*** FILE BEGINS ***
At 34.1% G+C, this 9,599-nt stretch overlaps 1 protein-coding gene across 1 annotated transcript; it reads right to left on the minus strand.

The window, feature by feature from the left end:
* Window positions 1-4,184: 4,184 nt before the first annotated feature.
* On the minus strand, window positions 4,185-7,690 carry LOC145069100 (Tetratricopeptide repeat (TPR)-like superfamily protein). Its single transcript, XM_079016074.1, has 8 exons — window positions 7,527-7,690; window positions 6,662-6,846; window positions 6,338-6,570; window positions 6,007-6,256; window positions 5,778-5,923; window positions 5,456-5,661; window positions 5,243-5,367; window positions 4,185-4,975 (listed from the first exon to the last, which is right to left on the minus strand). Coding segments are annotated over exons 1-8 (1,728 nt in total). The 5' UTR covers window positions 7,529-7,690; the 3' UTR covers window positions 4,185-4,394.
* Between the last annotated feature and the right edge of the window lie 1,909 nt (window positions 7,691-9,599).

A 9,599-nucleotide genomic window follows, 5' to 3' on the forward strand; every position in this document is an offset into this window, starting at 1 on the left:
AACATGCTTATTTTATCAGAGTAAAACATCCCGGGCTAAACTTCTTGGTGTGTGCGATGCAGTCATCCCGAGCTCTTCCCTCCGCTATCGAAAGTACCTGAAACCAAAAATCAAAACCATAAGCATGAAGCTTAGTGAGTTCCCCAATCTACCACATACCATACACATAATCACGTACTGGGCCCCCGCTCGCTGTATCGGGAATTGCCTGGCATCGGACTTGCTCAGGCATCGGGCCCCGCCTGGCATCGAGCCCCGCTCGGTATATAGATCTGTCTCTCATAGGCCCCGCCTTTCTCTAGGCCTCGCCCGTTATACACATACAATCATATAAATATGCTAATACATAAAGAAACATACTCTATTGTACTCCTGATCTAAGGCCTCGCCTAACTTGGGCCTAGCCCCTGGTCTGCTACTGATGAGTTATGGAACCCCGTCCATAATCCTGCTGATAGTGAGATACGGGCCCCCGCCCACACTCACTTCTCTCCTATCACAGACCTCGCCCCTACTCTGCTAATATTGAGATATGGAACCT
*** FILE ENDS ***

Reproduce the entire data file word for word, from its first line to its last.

At 34.1% G+C, this 9,599-nt stretch overlaps 1 protein-coding gene across 1 annotated transcript; it reads right to left on the minus strand.

The window, feature by feature from the left end:
* Window positions 1-4,184: 4,184 nt before the first annotated feature.
* On the minus strand, window positions 4,185-7,690 carry LOC145069100 (Tetratricopeptide repeat (TPR)-like superfamily protein). Its single transcript, XM_079016074.1, has 8 exons — window positions 7,527-7,690; window positions 6,662-6,846; window positions 6,338-6,570; window positions 6,007-6,256; window positions 5,778-5,923; window positions 5,456-5,661; window positions 5,243-5,367; window positions 4,185-4,975 (listed from the first exon to the last, which is right to left on the minus strand). Coding segments are annotated over exons 1-8 (1,728 nt in total). The 5' UTR covers window positions 7,529-7,690; the 3' UTR covers window positions 4,185-4,394.
* Between the last annotated feature and the right edge of the window lie 1,909 nt (window positions 7,691-9,599).

A 9,599-nucleotide genomic window follows, 5' to 3' on the forward strand; every position in this document is an offset into this window, starting at 1 on the left:
AACATGCTTATTTTATCAGAGTAAAACATCCCGGGCTAAACTTCTTGGTGTGTGCGATGCAGTCATCCCGAGCTCTTCCCTCCGCTATCGAAAGTACCTGAAACCAAAAATCAAAACCATAAGCATGAAGCTTAGTGAGTTCCCCAATCTACCACATACCATACACATAATCACGTACTGGGCCCCCGCTCGCTGTATCGGGAATTGCCTGGCATCGGACTTGCTCAGGCATCGGGCCCCGCCTGGCATCGAGCCCCGCTCGGTATATAGATCTGTCTCTCATAGGCCCCGCCTTTCTCTAGGCCTCGCCCGTTATACACATACAATCATATAAATATGCTAATACATAAAGAAACATACTCTATTGTACTCCTGATCTAAGGCCTCGCCTAACTTGGGCCTAGCCCCTGGTCTGCTACTGATGAGTTATGGAACCCCGTCCATAATCCTGCTGATAGTGAGATACGGGCCCCCGCCCACACTCACTTCTCTCCTATCACAGACCTCGCCCCTACTCTGCTAATATTGAGATATGGAACCT